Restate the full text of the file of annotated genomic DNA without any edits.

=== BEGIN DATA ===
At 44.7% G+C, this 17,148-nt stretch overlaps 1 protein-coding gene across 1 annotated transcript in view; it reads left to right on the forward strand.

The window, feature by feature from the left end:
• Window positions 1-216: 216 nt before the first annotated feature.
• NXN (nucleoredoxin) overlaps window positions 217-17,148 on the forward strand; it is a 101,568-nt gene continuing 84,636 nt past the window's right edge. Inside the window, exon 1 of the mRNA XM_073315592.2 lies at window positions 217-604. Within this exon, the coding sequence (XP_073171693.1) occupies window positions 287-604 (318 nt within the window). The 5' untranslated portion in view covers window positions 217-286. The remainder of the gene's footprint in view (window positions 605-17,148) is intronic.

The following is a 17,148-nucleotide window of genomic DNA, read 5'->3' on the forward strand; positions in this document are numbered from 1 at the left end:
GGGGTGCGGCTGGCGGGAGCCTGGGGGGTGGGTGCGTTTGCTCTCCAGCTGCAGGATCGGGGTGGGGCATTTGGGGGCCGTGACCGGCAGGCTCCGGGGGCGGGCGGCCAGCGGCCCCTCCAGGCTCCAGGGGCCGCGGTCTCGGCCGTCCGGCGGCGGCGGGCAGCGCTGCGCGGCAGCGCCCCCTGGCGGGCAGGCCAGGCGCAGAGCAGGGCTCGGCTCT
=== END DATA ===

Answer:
At 44.7% G+C, this 17,148-nt stretch overlaps 1 protein-coding gene across 1 annotated transcript in view; it reads left to right on the forward strand.

The window, feature by feature from the left end:
• Window positions 1-216: 216 nt before the first annotated feature.
• NXN (nucleoredoxin) overlaps window positions 217-17,148 on the forward strand; it is a 101,568-nt gene continuing 84,636 nt past the window's right edge. Inside the window, exon 1 of the mRNA XM_073315592.2 lies at window positions 217-604. Within this exon, the coding sequence (XP_073171693.1) occupies window positions 287-604 (318 nt within the window). The 5' untranslated portion in view covers window positions 217-286. The remainder of the gene's footprint in view (window positions 605-17,148) is intronic.

The following is a 17,148-nucleotide window of genomic DNA, read 5'->3' on the forward strand; positions in this document are numbered from 1 at the left end:
GGGGTGCGGCTGGCGGGAGCCTGGGGGGTGGGTGCGTTTGCTCTCCAGCTGCAGGATCGGGGTGGGGCATTTGGGGGCCGTGACCGGCAGGCTCCGGGGGCGGGCGGCCAGCGGCCCCTCCAGGCTCCAGGGGCCGCGGTCTCGGCCGTCCGGCGGCGGCGGGCAGCGCTGCGCGGCAGCGCCCCCTGGCGGGCAGGCCAGGCGCAGAGCAGGGCTCGGCTCT